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Culvert Installation

yoderjac

5 year old buck +
We have been fording a creek to get to one of our clear cuts. This spring when we were doing fire break prep, I could not get the tractor across it with the disc. The disc hangs enough that the tires just spin going up the steep embankment on the other side. ATVs were able to make it across. So, we decided to put in a culvert. We bought a 20' x 2' HDPE pipe. I've watched a few videos and done some reading on installation. It is at a fairly remote location on the farm. It is probably not worth trying to cart enough 57s to the area to set it properly. So, I'm planning on just doing it with native clay soil.

The spot we are putting it is calm and has several feet of drop from side to side. The creek slope is probably a couple degrees. My plan is to try to dig about 6" of creek bed out to place it. I plan to leave about 1' of the 20' pipe exposed on each end. I hope to put a 3 degree crown on it. Finding sufficient clay close by for fill will be the challenge. I'll probably widen the firebreaks it is connecting for fill. I plan to cover it in layers compacting them as I go. We have the JD 35G mini excavator to do the digging and a tractor with a FEL to transport fill if needed.

Anything I'm missing or not considering that I should. Any words of wisdom or things to look out for would be appreciated. This will be a very low use crossing. We will need to get the tractor and disc back there for prep and then again for the actual burn. We'll probably burn this every 3 or 4 years. Other than that, we may have an occasional ATV cross it for deer retrieval but hat is about it. Work crew is coming out on Sat.

Thanks,

Jack
 

Bill

Administrator
Wish I could help. I’ve had them installed but not done it myself. If memory serves me the last guy I had put one in made a hump over the pipe. Drive up to the pipe then down the other side. Think that is in case the water flows over the top. The dirt won’t erode at the pipe and wash it out.

I’m guessing here though. Just a thought.
 

yoderjac

5 year old buck +
Wish I could help. I’ve had them installed but not done it myself. If memory serves me the last guy I had put one in made a hump over the pipe. Drive up to the pipe then down the other side. Think that is in case the water flows over the top. The dirt won’t erode at the pipe and wash it out.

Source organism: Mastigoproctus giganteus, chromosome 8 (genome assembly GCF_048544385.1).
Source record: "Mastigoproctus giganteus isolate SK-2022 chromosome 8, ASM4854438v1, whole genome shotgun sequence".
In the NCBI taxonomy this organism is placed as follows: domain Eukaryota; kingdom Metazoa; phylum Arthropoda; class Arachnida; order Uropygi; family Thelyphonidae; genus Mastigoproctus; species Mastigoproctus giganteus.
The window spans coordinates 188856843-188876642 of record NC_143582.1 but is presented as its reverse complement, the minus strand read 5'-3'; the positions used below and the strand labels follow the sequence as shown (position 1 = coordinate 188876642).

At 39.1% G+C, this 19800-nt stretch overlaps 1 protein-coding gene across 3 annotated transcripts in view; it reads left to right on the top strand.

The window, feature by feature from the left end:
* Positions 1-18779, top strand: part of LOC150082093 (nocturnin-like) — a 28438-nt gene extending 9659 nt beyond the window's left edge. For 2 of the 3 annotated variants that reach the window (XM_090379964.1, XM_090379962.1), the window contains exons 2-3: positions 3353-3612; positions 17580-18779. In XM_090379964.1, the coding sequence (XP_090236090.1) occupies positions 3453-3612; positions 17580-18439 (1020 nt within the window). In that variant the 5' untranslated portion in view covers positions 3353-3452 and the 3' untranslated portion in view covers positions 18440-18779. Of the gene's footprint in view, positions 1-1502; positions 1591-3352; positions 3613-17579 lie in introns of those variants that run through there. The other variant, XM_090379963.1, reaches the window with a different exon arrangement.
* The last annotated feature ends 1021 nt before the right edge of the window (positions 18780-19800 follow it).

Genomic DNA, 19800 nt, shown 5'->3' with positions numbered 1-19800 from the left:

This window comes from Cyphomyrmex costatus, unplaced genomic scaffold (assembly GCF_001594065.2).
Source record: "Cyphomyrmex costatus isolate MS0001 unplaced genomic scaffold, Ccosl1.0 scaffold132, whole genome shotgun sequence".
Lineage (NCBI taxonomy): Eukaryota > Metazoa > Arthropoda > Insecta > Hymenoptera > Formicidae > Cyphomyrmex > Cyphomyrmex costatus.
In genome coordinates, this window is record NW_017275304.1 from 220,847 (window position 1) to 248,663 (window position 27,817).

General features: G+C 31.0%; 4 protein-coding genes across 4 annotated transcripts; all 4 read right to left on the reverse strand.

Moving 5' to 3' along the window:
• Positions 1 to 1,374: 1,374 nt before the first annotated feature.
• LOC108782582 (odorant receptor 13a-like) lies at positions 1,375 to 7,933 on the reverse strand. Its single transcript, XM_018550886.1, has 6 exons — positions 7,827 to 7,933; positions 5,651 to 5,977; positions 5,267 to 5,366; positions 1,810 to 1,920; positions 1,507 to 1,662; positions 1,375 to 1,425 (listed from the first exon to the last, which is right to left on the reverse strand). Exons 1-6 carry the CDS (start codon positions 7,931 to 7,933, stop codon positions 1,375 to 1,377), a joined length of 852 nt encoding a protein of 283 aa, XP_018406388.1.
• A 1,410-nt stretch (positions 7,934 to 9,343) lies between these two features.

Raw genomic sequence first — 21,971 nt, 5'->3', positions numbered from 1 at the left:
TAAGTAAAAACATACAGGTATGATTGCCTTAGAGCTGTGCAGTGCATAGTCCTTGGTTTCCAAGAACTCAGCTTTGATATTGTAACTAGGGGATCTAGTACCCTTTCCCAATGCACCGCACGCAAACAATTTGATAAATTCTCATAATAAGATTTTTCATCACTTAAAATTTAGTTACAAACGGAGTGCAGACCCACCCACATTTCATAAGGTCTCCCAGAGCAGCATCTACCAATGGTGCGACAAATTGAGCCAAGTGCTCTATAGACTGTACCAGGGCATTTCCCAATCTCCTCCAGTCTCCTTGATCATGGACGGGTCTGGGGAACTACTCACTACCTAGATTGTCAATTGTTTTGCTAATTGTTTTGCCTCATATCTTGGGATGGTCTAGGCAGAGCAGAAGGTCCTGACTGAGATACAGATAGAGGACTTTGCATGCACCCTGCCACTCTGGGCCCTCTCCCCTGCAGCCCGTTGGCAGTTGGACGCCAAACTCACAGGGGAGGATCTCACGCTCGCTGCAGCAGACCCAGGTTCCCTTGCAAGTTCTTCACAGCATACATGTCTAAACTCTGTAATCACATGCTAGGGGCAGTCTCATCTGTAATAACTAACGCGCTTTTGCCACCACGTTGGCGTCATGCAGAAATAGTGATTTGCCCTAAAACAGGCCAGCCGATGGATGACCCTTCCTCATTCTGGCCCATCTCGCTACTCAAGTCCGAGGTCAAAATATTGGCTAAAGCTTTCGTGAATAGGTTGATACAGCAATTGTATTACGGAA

I’m guessing here though. Just a thought.

Good point!
 

yoderjac

5 year old buck +
I got started with prep work today. My partner and I assess the situation. It looked like I would need to straighten the section of stream to get the 20' pipe in. As I began to try to dig a 6" bed to bury the pipe, I got my first surprise. The loggers had buried woody debris when they were fording the creek. So, I had to clear that out to get a smooth bottom. When I was done with that, I widened a nearby section of firebreak to make some dirt piles to start with tomorrow when the crew comes.
 

Auger

A good 3 year old buck
Make sure the fill over the pipe is higher in elevation compared to one or both approaches so when flood waters rise it washes out around the culvert and doesn’t take the culvert
 

b116757

5 year old buck +
Put in twice as big a pipe as you think you need or two pipes those little old creeks carry a lot more water than a guy thinks in rainy wet conditions. Can maybe get away with one if you dress around it with bigger rock like 3”-6” to keep the road from washing out at high water when the water starts running over the road.
 

yoderjac

5 year old buck +
Put in twice as big a pipe as you think you need or two pipes those little old creeks carry a lot more water than a guy thinks in rainy wet conditions. Can maybe get away with one if you dress around it with bigger rock like 3”-6” to keep the road from washing out at high water when the water starts running over the road.

I think an 18" pipe would handle the flow in the 95% case. We went with a 24" pipe.
 

yoderjac

5 year old buck +
Make sure the fill over the pipe is higher in elevation compared to one or both approaches so when flood waters rise it washes out around the culvert and doesn’t take the culvert

Thanks, I'm trying to do just that.